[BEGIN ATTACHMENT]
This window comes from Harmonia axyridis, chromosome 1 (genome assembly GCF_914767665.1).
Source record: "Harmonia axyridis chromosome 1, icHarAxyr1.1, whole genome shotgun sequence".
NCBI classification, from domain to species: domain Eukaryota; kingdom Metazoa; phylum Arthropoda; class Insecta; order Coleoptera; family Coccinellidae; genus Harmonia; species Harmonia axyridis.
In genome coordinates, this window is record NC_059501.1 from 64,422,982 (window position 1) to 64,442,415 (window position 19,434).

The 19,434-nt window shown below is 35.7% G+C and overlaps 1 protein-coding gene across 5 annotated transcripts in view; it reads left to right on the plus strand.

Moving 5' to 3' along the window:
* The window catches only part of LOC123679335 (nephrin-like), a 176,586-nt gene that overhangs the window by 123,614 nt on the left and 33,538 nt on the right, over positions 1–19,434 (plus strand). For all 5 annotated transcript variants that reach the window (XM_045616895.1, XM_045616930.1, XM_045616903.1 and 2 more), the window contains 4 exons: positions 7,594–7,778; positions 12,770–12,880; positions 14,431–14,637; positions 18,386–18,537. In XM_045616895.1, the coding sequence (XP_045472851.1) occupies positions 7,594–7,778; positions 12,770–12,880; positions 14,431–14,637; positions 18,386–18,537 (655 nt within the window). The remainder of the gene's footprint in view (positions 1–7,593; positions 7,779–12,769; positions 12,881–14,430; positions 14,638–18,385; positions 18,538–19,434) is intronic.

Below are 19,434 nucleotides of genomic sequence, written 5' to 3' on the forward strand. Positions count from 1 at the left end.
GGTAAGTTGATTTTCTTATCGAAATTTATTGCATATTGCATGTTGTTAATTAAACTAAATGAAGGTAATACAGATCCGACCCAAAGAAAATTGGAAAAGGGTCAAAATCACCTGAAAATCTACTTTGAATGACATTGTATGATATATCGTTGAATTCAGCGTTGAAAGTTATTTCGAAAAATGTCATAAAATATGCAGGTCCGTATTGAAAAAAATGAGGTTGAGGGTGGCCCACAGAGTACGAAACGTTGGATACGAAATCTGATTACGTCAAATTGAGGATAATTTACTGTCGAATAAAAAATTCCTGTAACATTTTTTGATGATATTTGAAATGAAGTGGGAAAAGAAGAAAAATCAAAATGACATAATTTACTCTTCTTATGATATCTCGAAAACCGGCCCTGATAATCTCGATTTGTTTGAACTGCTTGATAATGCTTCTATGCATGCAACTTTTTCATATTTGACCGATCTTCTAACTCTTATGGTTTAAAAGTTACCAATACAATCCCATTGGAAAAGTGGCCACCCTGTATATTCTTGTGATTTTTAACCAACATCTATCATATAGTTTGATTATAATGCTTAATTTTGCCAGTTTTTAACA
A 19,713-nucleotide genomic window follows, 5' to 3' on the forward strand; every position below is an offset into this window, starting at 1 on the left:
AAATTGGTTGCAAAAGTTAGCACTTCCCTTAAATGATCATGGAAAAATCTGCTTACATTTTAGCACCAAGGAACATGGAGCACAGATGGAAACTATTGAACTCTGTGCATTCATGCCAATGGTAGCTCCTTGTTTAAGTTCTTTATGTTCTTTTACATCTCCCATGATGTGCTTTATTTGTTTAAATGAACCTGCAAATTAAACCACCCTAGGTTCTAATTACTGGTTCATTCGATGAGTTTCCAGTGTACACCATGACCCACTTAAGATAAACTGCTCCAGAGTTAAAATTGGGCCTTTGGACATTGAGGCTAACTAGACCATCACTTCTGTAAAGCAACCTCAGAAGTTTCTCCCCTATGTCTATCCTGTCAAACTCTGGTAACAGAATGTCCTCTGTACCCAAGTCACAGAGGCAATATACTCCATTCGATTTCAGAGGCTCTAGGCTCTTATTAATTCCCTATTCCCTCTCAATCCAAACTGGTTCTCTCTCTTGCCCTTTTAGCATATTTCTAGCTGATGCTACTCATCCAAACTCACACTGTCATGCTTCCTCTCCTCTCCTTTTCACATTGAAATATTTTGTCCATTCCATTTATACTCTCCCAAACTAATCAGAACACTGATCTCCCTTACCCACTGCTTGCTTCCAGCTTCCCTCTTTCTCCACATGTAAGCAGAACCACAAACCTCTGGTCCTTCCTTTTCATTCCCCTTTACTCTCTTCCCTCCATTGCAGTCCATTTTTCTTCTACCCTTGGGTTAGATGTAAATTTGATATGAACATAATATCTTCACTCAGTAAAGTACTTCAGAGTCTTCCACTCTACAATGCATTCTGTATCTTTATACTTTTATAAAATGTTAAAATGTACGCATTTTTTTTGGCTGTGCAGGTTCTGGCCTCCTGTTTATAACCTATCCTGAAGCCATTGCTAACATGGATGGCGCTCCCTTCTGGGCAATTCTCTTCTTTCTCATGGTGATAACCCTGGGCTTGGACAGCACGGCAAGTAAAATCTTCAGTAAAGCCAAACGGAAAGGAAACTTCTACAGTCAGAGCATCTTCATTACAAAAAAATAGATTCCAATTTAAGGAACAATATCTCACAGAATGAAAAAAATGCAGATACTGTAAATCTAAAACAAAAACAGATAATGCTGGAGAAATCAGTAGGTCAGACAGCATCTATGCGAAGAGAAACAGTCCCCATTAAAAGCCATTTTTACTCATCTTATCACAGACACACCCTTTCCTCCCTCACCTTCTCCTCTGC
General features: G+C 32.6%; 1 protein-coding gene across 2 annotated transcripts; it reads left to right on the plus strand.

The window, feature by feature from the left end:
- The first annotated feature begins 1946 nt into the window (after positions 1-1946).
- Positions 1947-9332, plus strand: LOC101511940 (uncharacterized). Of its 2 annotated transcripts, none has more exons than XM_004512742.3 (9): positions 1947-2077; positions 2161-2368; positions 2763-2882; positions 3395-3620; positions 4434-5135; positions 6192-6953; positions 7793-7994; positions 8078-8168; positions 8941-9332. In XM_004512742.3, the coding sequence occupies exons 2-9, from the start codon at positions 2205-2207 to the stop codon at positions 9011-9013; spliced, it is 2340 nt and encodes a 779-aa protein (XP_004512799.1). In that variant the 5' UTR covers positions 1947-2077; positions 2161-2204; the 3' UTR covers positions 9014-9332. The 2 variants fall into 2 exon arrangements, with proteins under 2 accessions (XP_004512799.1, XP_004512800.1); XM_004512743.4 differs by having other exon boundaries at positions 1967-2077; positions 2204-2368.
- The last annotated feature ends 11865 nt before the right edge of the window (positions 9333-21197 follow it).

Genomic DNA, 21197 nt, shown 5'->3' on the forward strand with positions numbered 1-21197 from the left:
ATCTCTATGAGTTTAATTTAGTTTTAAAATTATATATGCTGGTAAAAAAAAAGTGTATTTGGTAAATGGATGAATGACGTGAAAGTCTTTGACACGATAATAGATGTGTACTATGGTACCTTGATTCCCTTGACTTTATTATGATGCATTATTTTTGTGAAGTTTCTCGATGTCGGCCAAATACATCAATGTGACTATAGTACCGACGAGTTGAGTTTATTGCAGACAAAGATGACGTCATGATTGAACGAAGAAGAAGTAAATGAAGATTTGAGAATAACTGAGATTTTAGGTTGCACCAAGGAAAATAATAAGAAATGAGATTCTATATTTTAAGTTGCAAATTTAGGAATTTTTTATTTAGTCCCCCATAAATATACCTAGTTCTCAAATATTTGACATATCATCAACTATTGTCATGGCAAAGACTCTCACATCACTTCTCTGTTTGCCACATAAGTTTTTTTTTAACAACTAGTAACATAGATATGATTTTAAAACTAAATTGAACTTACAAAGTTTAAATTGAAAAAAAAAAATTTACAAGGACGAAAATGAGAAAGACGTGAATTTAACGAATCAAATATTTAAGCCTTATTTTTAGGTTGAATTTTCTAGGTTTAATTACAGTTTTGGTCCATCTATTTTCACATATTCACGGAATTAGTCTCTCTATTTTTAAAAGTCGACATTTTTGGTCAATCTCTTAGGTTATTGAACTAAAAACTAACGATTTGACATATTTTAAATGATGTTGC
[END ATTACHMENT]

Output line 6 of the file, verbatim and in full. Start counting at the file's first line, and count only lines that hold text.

Moving 5' to 3' along the window: